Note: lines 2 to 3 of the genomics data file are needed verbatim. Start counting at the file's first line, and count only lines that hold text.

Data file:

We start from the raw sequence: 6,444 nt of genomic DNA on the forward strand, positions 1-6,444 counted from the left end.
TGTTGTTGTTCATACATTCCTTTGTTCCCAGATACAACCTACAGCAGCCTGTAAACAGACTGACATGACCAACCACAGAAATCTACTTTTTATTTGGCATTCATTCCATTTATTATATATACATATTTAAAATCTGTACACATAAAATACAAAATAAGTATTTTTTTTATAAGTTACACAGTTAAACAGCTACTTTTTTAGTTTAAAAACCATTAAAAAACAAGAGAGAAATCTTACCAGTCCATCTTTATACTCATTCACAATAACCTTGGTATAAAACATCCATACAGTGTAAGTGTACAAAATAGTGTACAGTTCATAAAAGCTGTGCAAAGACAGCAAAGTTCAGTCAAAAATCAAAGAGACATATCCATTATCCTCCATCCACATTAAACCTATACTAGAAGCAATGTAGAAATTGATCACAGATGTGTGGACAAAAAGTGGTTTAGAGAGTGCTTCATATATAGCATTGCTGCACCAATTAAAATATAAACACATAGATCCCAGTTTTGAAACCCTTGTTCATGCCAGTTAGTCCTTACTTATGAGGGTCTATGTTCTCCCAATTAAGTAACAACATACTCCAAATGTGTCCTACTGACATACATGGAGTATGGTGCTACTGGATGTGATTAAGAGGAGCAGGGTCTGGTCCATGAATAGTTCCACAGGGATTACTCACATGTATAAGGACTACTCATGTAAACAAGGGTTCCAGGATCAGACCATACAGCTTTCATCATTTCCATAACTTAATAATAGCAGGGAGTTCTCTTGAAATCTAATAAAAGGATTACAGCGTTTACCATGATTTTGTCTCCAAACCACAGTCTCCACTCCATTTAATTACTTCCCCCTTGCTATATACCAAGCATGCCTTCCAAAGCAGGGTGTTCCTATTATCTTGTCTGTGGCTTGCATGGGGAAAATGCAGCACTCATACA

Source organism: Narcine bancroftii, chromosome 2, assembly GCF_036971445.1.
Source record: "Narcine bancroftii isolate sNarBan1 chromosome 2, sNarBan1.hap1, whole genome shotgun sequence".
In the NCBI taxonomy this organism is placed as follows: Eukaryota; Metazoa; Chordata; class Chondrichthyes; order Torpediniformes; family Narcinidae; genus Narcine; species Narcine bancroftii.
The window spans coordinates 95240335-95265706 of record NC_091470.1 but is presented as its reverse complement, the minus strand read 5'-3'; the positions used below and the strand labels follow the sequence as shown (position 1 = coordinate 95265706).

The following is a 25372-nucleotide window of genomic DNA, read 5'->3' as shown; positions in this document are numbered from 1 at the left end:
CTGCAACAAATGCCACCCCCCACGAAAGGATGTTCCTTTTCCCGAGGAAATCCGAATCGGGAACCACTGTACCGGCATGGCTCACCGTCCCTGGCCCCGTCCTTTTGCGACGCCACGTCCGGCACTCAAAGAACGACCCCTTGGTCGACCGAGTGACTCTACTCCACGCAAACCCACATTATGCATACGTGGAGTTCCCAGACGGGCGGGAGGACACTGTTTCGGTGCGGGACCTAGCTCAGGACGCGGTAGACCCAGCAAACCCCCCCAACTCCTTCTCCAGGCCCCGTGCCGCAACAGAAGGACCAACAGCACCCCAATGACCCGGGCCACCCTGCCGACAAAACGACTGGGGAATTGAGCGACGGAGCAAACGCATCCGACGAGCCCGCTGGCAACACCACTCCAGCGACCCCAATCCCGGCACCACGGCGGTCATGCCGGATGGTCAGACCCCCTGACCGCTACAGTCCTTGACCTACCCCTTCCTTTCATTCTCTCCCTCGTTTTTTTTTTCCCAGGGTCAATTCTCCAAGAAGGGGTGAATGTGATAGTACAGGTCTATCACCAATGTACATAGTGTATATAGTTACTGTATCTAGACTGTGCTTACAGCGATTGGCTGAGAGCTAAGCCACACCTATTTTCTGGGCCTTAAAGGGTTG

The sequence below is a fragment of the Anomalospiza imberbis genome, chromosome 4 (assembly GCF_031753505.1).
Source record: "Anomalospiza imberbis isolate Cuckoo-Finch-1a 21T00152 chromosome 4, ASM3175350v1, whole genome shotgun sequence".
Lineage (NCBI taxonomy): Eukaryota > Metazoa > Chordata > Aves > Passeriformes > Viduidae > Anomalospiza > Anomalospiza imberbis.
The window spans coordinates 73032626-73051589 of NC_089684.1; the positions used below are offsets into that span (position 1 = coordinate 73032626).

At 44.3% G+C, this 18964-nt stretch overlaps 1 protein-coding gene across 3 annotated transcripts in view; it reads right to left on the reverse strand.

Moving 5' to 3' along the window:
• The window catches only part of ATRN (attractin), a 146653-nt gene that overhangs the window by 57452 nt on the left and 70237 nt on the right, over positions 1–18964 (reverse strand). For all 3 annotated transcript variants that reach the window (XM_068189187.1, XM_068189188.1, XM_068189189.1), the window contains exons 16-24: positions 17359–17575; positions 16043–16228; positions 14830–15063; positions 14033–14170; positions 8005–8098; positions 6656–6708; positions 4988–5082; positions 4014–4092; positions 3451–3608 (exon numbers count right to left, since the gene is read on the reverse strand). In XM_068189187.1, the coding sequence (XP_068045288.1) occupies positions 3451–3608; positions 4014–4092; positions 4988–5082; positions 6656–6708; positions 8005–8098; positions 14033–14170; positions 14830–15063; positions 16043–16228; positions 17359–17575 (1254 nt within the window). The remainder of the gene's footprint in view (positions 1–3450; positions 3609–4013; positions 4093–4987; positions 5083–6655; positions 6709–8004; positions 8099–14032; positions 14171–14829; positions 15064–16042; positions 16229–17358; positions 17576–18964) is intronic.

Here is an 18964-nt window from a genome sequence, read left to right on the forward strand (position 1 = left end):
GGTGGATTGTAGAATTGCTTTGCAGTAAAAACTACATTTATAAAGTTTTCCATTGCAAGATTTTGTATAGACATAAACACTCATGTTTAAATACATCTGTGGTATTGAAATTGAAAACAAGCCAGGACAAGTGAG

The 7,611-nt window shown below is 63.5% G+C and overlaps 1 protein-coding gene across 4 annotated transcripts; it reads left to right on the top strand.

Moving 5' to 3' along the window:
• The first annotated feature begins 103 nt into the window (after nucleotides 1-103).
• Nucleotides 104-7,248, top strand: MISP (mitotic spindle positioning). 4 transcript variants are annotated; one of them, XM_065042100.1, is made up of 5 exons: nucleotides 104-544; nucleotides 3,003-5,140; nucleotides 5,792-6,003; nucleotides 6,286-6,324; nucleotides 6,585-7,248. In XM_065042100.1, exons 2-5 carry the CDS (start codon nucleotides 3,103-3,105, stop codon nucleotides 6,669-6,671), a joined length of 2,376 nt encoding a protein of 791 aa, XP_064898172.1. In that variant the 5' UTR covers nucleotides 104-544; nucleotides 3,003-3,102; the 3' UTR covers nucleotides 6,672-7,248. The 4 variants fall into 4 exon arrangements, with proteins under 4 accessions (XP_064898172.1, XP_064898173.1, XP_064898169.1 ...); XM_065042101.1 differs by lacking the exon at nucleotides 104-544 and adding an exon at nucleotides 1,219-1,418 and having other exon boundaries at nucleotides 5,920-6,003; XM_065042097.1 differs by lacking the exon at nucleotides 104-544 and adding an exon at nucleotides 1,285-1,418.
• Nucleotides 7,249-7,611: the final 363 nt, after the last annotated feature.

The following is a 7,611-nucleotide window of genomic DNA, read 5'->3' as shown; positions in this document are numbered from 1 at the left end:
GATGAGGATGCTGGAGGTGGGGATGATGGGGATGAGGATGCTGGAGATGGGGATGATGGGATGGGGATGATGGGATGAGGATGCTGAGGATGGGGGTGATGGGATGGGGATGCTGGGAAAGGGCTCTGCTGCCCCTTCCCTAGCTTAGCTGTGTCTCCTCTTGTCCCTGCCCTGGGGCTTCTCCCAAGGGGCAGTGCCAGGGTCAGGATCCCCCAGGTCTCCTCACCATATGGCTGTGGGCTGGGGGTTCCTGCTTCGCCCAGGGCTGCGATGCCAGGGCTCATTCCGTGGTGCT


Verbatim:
TGTTGTTGTTCATACATTCCTTTGTTCCCAGATACAACCTACAGCAGCCTGTAAACAGACTGACATGACCAACCACAGAAATCTACTTTTTATTTGGCATTCATTCCATTTATTATATATACATATTTAAAATCTGTACACATAAAATACAAAATAAGTATTTTTTTTATAAGTTACACAGTTAAACAGCTACTTTTTTAGTTTAAAAACCATTAAAAAACAAGAGAGAAATCTTACCAGTCCATCTTTATACTCATTCACAATAACCTTGGTATAAAACATCCATACAGTGTAAGTGTACAAAATAGTGTACAGTTCATAAAAGCTGTGCAAAGACAGCAAAGTTCAGTCAAAAATCAAAGAGACATATCCATTATCCTCCATCCACATTAAACCTATACTAGAAGCAATGTAGAAATTGATCACAGATGTGTGGACAAAAAGTGGTTTAGAGAGTGCTTCATATATAGCATTGCTGCACCAATTAAAATATAAACACATAGATCCCAGTTTTGAAACCCTTGTTCATGCCAGTTAGTCCTTACTTATGAGGGTCTATGTTCTCCCAATTAAGTAACAACATACTCCAAATGTGTCCTACTGACATACATGGAGTATGGTGCTACTGGATGTGATTAAGAGGAGCAGGGTCTGGTCCATGAATAGTTCCACAGGGATTACTCACATGTATAAGGACTACTCATGTAAACAAGGGTTCCAGGATCAGACCATACAGCTTTCATCATTTCCATAACTTAATAATAGCAGGGAGTTCTCTTGAAATCTAATAAAAGGATTACAGCGTTTACCATGATTTTGTCTCCAAACCACAGTCTCCACTCCATTTAATTACTTCCCCCTTGCTATATACCAAGCATGCCTTCCAAAGCAGGGTGTTCCTATTATCTTGTCTGTGGCTTGCATGGGGAAAATGCAGCACTCATACA

Source organism: Narcine bancroftii, chromosome 2, assembly GCF_036971445.1.